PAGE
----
This dramatic change in the appeal and pull of business news has occurred in less than a decade. Much less.
And make no mistake. This trend is irreversible. There will be no retreating to the cushy "No comment." Protecting the bottom line today means opening up, not covering up. Readers, listeners, viewers-the consumers of news and information-are thirsting for more insight and substance in the content and personality of business. They want to know about the individuals and the decisions affecting their lives whether it is closing an old plant or opening a new one ... polluting the air or keeping a company town alive with traditional employment in a dirty industry ... whether it is designing a new measles vaccine or turning out defective automobiles.
A whole new generation of women are handling their own financial affairs, raising a family as working, single parents, competing for the tough jobs. They want more information not as an option to traditional pursuits, but as a staple in their quest to know, and to act on that knowledge.
In all of this, business is working hard to meet the needs of the changing populace. Just as the media is working hard to serve what they perceive as the public's demand to know. A clash between business and the media can be expected from time to time. And the presence of an adversarial relationship between the two should neither surprise nor daunt us. It is a natural state. Let's examine it for a moment.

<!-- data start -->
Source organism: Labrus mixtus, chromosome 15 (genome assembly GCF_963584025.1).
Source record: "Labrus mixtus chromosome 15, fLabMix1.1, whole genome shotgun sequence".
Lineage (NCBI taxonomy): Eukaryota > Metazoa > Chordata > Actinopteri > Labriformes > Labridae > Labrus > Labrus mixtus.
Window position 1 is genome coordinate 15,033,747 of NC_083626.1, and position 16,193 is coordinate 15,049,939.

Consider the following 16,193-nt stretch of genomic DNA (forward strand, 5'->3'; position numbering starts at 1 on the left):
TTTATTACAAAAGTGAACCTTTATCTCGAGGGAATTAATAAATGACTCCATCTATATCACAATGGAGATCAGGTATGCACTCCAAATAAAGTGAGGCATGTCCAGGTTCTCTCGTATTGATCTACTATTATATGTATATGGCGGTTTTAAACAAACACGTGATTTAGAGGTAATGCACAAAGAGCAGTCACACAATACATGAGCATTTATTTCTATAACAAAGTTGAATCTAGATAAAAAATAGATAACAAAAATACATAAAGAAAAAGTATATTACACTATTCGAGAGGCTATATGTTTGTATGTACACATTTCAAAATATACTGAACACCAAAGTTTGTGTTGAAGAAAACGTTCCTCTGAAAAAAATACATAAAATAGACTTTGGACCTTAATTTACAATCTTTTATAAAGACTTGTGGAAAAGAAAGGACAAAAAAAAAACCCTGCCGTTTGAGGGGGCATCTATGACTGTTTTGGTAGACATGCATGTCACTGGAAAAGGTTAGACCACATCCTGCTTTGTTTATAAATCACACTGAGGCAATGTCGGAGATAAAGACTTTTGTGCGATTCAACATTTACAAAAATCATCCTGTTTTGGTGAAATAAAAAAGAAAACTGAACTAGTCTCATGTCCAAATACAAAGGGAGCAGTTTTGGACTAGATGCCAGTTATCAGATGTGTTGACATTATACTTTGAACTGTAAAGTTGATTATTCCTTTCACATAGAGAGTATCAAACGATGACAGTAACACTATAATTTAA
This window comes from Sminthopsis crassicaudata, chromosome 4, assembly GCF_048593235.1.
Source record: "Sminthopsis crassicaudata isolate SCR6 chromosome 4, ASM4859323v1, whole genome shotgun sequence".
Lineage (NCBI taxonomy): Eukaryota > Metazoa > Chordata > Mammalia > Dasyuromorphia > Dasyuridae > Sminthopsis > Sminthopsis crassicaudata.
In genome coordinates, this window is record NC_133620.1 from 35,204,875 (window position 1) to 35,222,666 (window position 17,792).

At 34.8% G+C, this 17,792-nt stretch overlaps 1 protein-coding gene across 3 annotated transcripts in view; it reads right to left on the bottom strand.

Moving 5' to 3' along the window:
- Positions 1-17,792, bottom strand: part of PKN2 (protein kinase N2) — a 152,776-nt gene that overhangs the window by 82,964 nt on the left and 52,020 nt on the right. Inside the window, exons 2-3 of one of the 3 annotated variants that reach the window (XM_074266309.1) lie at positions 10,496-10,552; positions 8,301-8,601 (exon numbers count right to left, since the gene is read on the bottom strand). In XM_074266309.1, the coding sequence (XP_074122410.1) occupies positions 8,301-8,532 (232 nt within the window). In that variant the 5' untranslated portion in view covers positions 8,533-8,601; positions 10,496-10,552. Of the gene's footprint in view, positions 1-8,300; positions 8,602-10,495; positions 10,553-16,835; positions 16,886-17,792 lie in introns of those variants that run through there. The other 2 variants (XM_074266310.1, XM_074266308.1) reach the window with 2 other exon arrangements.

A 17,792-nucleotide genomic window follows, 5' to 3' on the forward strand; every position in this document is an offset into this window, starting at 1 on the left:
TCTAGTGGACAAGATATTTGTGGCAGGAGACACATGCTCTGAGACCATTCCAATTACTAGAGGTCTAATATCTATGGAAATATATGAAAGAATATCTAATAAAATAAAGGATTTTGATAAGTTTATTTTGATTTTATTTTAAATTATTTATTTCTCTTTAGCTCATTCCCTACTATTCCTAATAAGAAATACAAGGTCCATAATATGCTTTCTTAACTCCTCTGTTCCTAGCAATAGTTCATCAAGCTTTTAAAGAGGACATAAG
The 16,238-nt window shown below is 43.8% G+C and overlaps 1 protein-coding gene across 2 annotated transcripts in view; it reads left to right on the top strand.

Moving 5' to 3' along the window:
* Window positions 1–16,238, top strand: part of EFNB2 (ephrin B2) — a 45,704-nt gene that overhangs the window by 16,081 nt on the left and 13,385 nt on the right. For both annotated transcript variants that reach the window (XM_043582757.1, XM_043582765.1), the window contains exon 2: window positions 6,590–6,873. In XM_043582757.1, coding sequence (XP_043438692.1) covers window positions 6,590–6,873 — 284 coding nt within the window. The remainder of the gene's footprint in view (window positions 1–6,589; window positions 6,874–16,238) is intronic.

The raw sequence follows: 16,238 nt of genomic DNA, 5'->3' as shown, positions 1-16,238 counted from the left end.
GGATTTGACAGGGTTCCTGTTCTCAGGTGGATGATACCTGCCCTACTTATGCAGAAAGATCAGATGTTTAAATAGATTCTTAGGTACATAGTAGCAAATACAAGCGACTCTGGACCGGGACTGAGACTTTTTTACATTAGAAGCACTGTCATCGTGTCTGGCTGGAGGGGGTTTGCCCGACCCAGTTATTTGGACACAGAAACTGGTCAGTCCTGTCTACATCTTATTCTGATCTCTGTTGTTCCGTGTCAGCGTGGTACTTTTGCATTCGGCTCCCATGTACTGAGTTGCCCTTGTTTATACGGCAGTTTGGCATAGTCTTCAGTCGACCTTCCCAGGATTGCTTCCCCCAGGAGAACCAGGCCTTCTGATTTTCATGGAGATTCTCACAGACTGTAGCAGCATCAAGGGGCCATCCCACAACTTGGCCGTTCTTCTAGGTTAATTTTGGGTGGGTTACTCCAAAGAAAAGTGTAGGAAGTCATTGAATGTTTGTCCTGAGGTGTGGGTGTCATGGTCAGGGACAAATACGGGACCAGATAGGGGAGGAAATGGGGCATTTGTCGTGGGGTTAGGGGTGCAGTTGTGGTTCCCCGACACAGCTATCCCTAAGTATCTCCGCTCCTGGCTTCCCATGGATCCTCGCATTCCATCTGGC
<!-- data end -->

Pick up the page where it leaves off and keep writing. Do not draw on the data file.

Good journalists in print, radio or television spend most of their working time "being informed." They read all the newspapers and magazines, listen to news, watch news and public affairs programs, study government documents, meet with academics, thought leaders, movers and shakers in all fields.
They know that to inform well, they must be well informed. It's their bread and butter. And this means they tend to work and think horizontally across a whole panorama of issues.
Good business people think across a range of issues as well. But their bread and butter information is contained within the context of their business. So, compared to the journalist, they are working down vertical lines. Their knowledge is stored and retrieved up and down a series of mind shafts.